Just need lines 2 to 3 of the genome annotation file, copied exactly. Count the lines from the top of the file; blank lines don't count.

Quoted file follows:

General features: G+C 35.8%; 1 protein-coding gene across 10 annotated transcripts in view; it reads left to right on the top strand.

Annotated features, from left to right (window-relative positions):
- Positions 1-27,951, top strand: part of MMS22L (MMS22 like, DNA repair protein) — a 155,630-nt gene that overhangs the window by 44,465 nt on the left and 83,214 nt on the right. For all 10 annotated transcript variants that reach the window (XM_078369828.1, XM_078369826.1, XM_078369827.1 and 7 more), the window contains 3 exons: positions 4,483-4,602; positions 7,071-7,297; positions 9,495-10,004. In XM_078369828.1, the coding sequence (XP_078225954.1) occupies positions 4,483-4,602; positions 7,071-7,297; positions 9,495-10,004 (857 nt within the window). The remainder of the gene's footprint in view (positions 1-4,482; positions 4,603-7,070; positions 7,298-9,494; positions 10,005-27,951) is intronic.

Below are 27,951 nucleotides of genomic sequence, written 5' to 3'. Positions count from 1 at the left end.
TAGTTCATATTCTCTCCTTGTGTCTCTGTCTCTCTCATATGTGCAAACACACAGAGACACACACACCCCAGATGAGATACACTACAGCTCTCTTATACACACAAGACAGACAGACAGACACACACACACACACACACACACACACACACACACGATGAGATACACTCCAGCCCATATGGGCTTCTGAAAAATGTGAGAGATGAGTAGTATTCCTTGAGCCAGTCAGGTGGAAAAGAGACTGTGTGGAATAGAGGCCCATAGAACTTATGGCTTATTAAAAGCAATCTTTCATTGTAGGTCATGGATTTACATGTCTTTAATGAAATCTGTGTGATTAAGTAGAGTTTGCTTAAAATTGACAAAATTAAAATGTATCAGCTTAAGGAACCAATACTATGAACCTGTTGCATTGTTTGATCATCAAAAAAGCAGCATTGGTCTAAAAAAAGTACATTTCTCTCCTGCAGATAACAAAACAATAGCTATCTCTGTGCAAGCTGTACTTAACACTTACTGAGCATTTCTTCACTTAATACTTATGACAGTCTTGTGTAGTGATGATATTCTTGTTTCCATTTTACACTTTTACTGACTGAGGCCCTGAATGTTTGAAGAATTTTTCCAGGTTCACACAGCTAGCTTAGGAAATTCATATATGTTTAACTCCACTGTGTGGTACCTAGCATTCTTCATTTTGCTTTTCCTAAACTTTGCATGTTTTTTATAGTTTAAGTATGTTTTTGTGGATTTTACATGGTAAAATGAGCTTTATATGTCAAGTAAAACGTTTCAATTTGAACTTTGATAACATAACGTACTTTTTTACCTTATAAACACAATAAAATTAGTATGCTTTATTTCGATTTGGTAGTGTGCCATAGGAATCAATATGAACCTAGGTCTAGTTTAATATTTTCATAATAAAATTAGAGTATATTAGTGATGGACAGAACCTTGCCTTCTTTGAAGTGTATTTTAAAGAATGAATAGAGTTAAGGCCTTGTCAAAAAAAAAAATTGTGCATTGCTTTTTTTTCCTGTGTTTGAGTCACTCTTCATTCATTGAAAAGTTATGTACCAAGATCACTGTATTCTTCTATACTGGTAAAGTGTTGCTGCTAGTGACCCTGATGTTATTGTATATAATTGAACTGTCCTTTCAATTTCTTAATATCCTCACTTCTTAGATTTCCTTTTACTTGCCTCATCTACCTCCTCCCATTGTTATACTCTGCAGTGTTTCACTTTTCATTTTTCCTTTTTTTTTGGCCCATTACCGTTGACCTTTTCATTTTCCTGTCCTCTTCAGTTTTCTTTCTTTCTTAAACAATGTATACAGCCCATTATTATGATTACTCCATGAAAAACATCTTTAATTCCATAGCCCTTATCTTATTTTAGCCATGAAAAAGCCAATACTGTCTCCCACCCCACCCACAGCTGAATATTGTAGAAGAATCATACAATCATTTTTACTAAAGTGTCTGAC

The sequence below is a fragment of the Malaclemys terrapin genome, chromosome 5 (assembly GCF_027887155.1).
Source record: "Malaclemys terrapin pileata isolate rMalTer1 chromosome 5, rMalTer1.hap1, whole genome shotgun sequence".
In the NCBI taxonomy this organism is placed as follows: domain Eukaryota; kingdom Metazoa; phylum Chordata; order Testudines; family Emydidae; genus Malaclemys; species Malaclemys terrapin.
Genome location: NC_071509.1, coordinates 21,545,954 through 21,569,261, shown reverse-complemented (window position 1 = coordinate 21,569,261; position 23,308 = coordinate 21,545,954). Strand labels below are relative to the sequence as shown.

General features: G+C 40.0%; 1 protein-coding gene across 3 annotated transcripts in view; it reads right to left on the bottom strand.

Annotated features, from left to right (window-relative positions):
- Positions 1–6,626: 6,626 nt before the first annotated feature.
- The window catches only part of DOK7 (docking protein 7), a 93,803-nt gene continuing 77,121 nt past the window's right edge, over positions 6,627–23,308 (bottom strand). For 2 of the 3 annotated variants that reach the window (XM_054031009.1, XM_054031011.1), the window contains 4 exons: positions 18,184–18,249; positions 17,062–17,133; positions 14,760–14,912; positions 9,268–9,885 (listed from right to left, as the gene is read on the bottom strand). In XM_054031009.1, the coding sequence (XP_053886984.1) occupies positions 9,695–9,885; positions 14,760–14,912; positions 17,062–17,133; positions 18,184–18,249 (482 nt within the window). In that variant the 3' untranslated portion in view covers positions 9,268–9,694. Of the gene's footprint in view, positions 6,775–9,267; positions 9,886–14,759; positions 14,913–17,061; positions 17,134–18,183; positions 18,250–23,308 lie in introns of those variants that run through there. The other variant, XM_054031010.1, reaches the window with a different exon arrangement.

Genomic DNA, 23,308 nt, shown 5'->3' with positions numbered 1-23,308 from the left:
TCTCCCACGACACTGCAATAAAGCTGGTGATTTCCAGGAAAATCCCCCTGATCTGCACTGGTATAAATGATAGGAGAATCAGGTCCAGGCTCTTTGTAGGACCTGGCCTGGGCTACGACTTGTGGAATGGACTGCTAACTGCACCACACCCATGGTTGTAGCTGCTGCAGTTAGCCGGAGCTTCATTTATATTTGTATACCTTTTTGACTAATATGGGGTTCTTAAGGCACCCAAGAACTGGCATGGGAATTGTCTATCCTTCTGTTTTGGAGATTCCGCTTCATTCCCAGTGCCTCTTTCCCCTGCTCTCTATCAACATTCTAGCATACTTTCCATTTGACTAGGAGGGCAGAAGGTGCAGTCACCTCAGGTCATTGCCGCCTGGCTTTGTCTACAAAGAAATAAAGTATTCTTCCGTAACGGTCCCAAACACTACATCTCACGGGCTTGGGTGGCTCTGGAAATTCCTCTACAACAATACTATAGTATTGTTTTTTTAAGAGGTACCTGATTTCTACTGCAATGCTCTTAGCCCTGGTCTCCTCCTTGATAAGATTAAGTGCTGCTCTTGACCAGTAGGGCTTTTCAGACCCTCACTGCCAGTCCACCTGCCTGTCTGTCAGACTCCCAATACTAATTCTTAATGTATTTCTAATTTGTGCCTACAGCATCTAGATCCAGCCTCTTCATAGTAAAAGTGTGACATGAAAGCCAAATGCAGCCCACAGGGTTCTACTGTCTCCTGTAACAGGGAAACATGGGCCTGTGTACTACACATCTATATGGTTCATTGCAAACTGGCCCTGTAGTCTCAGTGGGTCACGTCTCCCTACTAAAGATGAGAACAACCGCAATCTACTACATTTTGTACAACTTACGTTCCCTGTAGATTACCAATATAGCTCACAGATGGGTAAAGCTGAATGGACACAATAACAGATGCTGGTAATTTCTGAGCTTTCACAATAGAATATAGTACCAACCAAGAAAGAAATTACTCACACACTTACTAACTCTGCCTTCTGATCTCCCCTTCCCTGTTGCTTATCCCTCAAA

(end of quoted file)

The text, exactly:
Annotated features, from left to right (window-relative positions):
- Positions 1-27,951, top strand: part of MMS22L (MMS22 like, DNA repair protein) — a 155,630-nt gene that overhangs the window by 44,465 nt on the left and 83,214 nt on the right. For all 10 annotated transcript variants that reach the window (XM_078369828.1, XM_078369826.1, XM_078369827.1 and 7 more), the window contains 3 exons: positions 4,483-4,602; positions 7,071-7,297; positions 9,495-10,004. In XM_078369828.1, the coding sequence (XP_078225954.1) occupies positions 4,483-4,602; positions 7,071-7,297; positions 9,495-10,004 (857 nt within the window). The remainder of the gene's footprint in view (positions 1-4,482; positions 4,603-7,070; positions 7,298-9,494; positions 10,005-27,951) is intronic.